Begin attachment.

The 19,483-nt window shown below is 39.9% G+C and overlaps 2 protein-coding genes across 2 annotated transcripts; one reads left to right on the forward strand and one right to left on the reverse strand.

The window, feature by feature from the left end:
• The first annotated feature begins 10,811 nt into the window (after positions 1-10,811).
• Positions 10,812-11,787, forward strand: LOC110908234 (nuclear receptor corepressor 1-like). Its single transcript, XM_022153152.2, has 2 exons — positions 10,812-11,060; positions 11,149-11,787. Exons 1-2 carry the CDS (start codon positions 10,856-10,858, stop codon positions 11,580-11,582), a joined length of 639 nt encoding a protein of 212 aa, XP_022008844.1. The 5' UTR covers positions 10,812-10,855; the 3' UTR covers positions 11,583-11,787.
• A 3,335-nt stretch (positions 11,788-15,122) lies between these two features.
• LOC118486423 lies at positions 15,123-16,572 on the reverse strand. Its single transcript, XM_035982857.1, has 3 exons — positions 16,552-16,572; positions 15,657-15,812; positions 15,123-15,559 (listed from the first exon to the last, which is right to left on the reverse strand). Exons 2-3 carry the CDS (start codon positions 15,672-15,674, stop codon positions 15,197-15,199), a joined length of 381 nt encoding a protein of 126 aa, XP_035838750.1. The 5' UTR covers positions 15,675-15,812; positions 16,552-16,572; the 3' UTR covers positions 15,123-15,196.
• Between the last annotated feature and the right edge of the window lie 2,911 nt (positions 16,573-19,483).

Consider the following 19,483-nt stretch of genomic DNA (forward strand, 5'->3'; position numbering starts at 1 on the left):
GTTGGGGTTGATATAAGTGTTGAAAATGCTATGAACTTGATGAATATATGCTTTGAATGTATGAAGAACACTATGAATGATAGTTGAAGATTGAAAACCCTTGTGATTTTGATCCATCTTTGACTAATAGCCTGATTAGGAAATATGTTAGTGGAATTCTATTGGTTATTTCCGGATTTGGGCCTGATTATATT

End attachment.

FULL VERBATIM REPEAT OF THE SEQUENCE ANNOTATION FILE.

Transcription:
The 19,483-nt window shown below is 39.9% G+C and overlaps 2 protein-coding genes across 2 annotated transcripts; one reads left to right on the forward strand and one right to left on the reverse strand.

The window, feature by feature from the left end:
• The first annotated feature begins 10,811 nt into the window (after positions 1-10,811).
• Positions 10,812-11,787, forward strand: LOC110908234 (nuclear receptor corepressor 1-like). Its single transcript, XM_022153152.2, has 2 exons — positions 10,812-11,060; positions 11,149-11,787. Exons 1-2 carry the CDS (start codon positions 10,856-10,858, stop codon positions 11,580-11,582), a joined length of 639 nt encoding a protein of 212 aa, XP_022008844.1. The 5' UTR covers positions 10,812-10,855; the 3' UTR covers positions 11,583-11,787.
• A 3,335-nt stretch (positions 11,788-15,122) lies between these two features.
• LOC118486423 lies at positions 15,123-16,572 on the reverse strand. Its single transcript, XM_035982857.1, has 3 exons — positions 16,552-16,572; positions 15,657-15,812; positions 15,123-15,559 (listed from the first exon to the last, which is right to left on the reverse strand). Exons 2-3 carry the CDS (start codon positions 15,672-15,674, stop codon positions 15,197-15,199), a joined length of 381 nt encoding a protein of 126 aa, XP_035838750.1. The 5' UTR covers positions 15,675-15,812; positions 16,552-16,572; the 3' UTR covers positions 15,123-15,196.
• Between the last annotated feature and the right edge of the window lie 2,911 nt (positions 16,573-19,483).

Consider the following 19,483-nt stretch of genomic DNA (forward strand, 5'->3'; position numbering starts at 1 on the left):
GTTGGGGTTGATATAAGTGTTGAAAATGCTATGAACTTGATGAATATATGCTTTGAATGTATGAAGAACACTATGAATGATAGTTGAAGATTGAAAACCCTTGTGATTTTGATCCATCTTTGACTAATAGCCTGATTAGGAAATATGTTAGTGGAATTCTATTGGTTATTTCCGGATTTGGGCCTGATTATATT